Geology of National Parks, 3D and Photographic Tours
The Valley and Ridge region in western New Jersey and eastern Pennsylvania is a continuation of the general stratigraphy and structure of the Hudson Valley and Catskills region with some noticeable exceptions (Figure 72). The primary clastic sediment source areas during the Taconic and Acadian Orogenies were to the northeast in the New England region. As a consequence, the coarse clastic units grow progressively thinner and finer grained. In contrast, the marine mudrocks and carbonate units generally grow progressively thicker toward the southeast where shallow inland seas invaded the Appalachian Basin region for longer periods of time. In addition, the structural deformation associated with the Alleghenian Orogeny grow progressively greater to the south. North and west of Kittatinny Mountain the great folds of the Valley and Ridge steadily flatten out. North of the New York/Pennsylvania border, the structural deformation is limited to a series of very gentle, broad anticlines and synclines. Many of these anticlinal structures are host to oil and gas reservoirs that are largely depleted after nearly a century of production.
|Figure 72. Map of localities on Kittatinny Mountain and in the surrounding region along the New Jersey/Pennsylvania border.|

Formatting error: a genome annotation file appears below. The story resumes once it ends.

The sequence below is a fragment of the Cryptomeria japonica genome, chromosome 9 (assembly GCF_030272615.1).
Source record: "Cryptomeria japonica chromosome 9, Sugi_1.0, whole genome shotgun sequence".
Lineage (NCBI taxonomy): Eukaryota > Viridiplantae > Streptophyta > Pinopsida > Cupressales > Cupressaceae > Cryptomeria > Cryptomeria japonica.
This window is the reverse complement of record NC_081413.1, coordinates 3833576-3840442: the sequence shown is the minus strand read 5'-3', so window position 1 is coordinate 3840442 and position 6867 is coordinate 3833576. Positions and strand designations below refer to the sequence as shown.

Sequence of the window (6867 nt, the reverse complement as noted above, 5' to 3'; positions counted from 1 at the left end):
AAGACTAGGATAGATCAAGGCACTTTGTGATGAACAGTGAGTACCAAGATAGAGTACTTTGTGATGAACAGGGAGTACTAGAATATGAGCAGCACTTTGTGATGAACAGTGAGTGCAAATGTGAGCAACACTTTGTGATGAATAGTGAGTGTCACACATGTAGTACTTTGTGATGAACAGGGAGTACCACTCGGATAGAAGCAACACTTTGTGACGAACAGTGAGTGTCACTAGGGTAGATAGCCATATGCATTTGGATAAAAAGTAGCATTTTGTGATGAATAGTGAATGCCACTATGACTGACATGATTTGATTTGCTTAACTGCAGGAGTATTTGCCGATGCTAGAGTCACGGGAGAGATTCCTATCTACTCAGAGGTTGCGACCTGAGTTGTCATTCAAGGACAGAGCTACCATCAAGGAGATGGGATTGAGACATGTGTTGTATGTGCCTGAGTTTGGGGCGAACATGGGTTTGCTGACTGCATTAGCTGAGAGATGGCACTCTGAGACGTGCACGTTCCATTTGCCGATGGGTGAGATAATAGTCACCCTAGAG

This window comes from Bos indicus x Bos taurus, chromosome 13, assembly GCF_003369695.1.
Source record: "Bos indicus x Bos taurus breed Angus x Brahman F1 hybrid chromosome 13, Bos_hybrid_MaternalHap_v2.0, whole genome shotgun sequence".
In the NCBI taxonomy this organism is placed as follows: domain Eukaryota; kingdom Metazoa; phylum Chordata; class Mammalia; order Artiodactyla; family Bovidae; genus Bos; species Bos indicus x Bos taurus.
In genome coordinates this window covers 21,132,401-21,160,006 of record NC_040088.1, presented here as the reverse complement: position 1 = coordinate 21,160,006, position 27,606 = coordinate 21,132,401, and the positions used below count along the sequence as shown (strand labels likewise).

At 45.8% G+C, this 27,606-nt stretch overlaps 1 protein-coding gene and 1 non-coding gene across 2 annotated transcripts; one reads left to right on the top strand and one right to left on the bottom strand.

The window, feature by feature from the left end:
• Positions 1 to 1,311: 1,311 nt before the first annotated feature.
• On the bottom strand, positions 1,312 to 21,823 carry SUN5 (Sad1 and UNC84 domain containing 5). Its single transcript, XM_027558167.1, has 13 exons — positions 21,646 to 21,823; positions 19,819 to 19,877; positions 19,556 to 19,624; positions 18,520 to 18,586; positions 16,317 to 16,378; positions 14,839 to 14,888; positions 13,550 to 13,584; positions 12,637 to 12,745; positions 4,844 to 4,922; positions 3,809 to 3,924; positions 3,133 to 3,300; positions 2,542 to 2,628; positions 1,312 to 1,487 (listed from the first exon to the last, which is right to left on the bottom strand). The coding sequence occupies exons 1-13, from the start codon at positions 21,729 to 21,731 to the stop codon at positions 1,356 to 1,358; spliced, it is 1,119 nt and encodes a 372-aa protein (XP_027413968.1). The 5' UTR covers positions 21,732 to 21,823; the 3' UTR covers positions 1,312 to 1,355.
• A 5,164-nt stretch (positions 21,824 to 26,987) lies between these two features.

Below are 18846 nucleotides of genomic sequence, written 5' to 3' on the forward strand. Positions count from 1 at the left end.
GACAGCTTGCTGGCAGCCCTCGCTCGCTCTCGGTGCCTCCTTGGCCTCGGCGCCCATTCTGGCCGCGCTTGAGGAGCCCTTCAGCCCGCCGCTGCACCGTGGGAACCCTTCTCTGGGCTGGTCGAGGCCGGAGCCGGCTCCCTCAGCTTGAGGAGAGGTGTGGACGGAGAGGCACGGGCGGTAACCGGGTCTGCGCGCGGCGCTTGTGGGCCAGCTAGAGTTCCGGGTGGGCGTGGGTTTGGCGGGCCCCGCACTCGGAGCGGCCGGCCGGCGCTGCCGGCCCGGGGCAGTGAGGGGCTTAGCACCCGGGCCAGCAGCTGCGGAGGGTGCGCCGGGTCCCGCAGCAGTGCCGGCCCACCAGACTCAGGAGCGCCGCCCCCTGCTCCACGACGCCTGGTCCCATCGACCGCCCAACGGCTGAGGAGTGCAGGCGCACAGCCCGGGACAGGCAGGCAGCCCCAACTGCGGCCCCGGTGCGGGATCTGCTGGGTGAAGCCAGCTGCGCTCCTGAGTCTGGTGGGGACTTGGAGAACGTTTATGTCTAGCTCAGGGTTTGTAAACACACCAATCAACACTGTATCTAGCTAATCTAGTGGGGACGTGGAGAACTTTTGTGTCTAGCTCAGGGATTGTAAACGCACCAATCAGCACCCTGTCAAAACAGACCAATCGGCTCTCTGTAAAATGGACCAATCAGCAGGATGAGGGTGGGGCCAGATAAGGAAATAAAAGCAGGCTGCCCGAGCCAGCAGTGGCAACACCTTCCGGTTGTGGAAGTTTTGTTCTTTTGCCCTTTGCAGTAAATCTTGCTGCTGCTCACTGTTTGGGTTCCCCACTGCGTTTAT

Route 209 continues to follow southward along the same outcrop belt of the less erosionally resistant shale and limestone beds of the Devonian Helderberg, Tristates, and Hamilton Groups. This valley, called the Port Jervis Trough, is a continuation of the same valley followed by Route 209 southward from the Catskills region of New York. Between Port Jervis and Stroudsburg, Pennsylvania, the Delaware River follows the strike of this belt of Lower and Middle Devonian strata. The rocks are steeply dipping toward the west. To the east, the Silurian Shawangunk Formation forms the crest of Kittatinny Mountain, and to the west, the Late Devonian Catskill Group forms the erosionally dissected plateau of the Pocono Mountains. Much of the Delaware River Vally and Kittatinny Ridge in New Jersey are part of the Delaware Water Gap National Recreation Area.
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